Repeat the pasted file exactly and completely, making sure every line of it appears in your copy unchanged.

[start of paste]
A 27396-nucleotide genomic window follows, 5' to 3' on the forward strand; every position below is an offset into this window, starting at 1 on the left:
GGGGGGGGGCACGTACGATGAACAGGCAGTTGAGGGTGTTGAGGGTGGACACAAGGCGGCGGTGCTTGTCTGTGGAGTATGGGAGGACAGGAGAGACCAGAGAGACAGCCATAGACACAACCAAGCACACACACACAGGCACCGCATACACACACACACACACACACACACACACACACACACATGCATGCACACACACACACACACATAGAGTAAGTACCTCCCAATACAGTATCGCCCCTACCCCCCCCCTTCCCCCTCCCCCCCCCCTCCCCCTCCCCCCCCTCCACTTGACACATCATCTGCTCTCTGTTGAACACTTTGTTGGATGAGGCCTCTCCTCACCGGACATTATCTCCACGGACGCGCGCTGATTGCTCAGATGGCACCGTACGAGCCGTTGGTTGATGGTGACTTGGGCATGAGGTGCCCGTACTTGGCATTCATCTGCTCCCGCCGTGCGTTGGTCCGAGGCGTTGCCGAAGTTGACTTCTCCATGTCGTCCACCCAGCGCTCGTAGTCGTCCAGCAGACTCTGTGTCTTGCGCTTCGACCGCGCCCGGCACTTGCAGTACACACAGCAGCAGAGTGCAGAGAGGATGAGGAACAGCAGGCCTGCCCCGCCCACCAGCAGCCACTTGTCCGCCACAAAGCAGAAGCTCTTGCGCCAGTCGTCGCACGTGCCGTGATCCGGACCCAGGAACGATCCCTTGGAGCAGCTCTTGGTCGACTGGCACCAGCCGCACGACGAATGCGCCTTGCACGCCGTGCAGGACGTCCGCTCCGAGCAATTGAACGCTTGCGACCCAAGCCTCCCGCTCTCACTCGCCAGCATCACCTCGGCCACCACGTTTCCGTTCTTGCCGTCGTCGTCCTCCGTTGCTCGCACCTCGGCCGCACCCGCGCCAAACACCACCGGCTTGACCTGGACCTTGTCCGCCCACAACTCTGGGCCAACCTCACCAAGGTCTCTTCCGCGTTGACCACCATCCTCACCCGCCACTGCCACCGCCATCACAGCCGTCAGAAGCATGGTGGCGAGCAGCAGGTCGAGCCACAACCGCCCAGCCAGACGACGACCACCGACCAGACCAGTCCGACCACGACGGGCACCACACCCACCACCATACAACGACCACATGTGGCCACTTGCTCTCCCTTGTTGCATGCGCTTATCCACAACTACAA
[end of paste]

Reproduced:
A 27396-nucleotide genomic window follows, 5' to 3' on the forward strand; every position below is an offset into this window, starting at 1 on the left:
GGGGGGGGGCACGTACGATGAACAGGCAGTTGAGGGTGTTGAGGGTGGACACAAGGCGGCGGTGCTTGTCTGTGGAGTATGGGAGGACAGGAGAGACCAGAGAGACAGCCATAGACACAACCAAGCACACACACACAGGCACCGCATACACACACACACACACACACACACACACACACACACATGCATGCACACACACACACACACATAGAGTAAGTACCTCCCAATACAGTATCGCCCCTACCCCCCCCCTTCCCCCTCCCCCCCCCCTCCCCCTCCCCCCCCTCCACTTGACACATCATCTGCTCTCTGTTGAACACTTTGTTGGATGAGGCCTCTCCTCACCGGACATTATCTCCACGGACGCGCGCTGATTGCTCAGATGGCACCGTACGAGCCGTTGGTTGATGGTGACTTGGGCATGAGGTGCCCGTACTTGGCATTCATCTGCTCCCGCCGTGCGTTGGTCCGAGGCGTTGCCGAAGTTGACTTCTCCATGTCGTCCACCCAGCGCTCGTAGTCGTCCAGCAGACTCTGTGTCTTGCGCTTCGACCGCGCCCGGCACTTGCAGTACACACAGCAGCAGAGTGCAGAGAGGATGAGGAACAGCAGGCCTGCCCCGCCCACCAGCAGCCACTTGTCCGCCACAAAGCAGAAGCTCTTGCGCCAGTCGTCGCACGTGCCGTGATCCGGACCCAGGAACGATCCCTTGGAGCAGCTCTTGGTCGACTGGCACCAGCCGCACGACGAATGCGCCTTGCACGCCGTGCAGGACGTCCGCTCCGAGCAATTGAACGCTTGCGACCCAAGCCTCCCGCTCTCACTCGCCAGCATCACCTCGGCCACCACGTTTCCGTTCTTGCCGTCGTCGTCCTCCGTTGCTCGCACCTCGGCCGCACCCGCGCCAAACACCACCGGCTTGACCTGGACCTTGTCCGCCCACAACTCTGGGCCAACCTCACCAAGGTCTCTTCCGCGTTGACCACCATCCTCACCCGCCACTGCCACCGCCATCACAGCCGTCAGAAGCATGGTGGCGAGCAGCAGGTCGAGCCACAACCGCCCAGCCAGACGACGACCACCGACCAGACCAGTCCGACCACGACGGGCACCACACCCACCACCATACAACGACCACATGTGGCCACTTGCTCTCCCTTGTTGCATGCGCTTATCCACAACTACAA